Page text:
ENGLISH TEACHING AT KINGSTON
We are proud of the English achievements of our pupils at Kingston. We invest heavily in resources, training and staffing to ensure children have access to the best learning experience possible. We believe in “quality first teaching” – that every lesson delivered should be either good or outstanding, with no exceptions. We are constantly researching the best, most practical and successful teaching ideas and are constantly looking to improve what we do. We follow the National Curriculum for English for Key Stages One and Two.
Phonics is an important part of learning to read and write. At Kingston, Phonics is taught in the EYFS and Key Stage 1 on a daily basis for between 20-30 minutes, together with planned intervention groups for children needing extra practise with their learning. Children are taught according to the Phase they are working in across the EYFS and KS1. We use the ‘Letters and Sounds’ document to teach and assess children, which separates phonics into Phases 1-6.
Lessons aim to be interactive, stimulating and age appropriate and over the course of a week will cover:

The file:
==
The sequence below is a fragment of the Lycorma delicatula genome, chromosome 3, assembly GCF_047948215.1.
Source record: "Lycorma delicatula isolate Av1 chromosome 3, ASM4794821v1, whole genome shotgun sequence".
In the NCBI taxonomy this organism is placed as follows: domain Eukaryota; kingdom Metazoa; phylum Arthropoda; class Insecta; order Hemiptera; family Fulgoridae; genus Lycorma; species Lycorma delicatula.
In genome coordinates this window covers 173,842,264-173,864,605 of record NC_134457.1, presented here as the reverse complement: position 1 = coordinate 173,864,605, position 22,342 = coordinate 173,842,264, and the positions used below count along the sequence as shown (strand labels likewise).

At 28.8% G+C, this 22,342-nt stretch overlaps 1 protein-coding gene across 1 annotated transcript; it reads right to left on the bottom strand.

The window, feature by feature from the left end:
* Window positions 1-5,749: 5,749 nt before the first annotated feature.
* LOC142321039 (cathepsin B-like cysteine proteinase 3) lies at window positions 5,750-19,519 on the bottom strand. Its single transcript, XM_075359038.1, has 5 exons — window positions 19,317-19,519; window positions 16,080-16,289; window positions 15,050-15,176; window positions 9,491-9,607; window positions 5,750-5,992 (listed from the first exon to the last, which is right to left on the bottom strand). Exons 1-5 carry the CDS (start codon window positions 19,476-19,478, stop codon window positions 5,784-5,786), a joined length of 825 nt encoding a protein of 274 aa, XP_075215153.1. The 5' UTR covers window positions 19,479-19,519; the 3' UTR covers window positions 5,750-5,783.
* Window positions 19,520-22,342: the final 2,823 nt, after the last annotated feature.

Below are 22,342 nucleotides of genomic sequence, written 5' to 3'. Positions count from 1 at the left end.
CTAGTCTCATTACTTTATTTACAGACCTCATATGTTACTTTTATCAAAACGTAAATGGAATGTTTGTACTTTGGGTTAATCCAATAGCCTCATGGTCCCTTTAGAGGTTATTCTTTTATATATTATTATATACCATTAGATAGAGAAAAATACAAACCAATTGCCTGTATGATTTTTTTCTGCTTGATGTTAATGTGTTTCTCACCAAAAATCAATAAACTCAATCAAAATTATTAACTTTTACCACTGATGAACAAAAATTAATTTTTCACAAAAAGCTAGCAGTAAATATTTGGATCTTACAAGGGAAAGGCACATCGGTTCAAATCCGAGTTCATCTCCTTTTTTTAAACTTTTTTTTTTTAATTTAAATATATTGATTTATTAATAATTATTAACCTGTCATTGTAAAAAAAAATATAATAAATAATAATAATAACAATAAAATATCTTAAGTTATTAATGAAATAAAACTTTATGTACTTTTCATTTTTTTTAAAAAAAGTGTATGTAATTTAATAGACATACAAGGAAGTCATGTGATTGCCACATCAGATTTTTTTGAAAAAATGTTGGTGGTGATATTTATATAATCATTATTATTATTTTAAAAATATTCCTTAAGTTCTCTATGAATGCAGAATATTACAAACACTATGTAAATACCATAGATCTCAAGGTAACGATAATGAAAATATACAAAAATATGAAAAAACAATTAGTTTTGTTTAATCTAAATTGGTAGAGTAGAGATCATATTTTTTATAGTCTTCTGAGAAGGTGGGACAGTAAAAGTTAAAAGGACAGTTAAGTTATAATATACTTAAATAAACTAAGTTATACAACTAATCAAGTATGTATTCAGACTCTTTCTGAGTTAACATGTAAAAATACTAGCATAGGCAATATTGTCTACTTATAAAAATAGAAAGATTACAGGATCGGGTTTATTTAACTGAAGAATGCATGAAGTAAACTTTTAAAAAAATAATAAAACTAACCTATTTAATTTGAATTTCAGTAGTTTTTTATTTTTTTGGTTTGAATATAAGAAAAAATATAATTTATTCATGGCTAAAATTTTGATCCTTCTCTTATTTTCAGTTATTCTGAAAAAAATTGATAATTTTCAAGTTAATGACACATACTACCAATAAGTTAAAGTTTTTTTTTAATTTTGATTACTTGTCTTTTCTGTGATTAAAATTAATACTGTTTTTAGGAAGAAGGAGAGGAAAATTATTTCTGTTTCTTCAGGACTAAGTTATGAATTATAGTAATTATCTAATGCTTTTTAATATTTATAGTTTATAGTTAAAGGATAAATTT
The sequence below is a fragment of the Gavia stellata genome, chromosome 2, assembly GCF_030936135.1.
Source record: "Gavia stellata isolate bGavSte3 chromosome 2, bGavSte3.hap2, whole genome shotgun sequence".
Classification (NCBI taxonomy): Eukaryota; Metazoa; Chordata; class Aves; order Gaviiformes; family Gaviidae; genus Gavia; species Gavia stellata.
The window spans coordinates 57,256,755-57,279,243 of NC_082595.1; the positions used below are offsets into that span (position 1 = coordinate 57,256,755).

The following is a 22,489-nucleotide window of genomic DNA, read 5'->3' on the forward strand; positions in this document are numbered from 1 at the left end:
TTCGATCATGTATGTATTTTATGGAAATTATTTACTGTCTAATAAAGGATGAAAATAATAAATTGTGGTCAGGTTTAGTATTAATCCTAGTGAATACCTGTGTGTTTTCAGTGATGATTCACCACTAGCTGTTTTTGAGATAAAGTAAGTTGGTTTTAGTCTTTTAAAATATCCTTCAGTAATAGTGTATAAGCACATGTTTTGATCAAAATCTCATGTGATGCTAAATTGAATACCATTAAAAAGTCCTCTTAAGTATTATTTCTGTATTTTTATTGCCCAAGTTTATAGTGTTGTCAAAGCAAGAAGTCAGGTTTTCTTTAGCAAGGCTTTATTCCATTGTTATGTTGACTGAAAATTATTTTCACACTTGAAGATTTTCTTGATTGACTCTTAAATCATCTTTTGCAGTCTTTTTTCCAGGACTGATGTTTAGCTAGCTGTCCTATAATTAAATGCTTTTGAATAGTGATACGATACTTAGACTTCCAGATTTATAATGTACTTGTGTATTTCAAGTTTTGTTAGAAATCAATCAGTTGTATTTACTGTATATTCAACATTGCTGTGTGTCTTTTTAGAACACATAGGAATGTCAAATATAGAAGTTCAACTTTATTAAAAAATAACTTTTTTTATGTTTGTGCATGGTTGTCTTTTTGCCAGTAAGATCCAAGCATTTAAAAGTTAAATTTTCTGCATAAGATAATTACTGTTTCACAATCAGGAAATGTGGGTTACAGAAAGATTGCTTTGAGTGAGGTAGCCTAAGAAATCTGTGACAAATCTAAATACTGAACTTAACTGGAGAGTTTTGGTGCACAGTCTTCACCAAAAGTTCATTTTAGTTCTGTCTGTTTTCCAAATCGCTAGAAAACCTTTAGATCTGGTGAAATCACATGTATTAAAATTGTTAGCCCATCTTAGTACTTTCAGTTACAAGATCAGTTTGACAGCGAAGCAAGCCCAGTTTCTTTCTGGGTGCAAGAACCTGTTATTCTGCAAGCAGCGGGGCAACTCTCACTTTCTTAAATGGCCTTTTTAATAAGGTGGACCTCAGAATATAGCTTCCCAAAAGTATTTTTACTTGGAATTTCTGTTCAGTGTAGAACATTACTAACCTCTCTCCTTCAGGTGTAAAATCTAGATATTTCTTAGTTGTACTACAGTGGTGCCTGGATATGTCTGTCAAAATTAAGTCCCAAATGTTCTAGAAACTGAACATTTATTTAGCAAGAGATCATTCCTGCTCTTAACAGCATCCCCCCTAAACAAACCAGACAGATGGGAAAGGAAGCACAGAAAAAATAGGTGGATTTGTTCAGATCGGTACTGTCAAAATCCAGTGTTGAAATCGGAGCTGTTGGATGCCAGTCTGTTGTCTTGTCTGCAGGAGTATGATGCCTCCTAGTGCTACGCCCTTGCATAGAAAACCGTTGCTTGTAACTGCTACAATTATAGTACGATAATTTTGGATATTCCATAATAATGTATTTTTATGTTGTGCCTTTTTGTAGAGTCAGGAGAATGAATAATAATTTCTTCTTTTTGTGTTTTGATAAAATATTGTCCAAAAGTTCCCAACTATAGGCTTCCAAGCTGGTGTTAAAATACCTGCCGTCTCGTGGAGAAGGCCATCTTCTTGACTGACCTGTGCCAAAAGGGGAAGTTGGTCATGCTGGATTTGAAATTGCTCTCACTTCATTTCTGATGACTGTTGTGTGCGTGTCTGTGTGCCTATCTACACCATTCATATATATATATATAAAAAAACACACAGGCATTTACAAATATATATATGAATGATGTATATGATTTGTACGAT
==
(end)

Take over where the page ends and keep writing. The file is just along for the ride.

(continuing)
• Phoneme and grapheme recognition
• Blending for reading
• Segmenting for writing
• Application of phonics strategies for reading and writing
At the end of Year 1, children will take the statutory Phonics Screening Check, which assesses their ability to blend sounds to decode unknown words. If children do not reach the age-expected level in this check at the end of Year 1, they are required to take it again in Year 2.
For children who are not securely working at Phase 6 of letters and sounds by the end of Year 2, their phonics teaching will continue in Year 3, appropriate to their level of attainment. This will be taught through our own tailored junior phonic scheme ‘Pixead’. When formative and summative assessments show children are working securely within age expected levels, this intervention program will stop.
The Big Write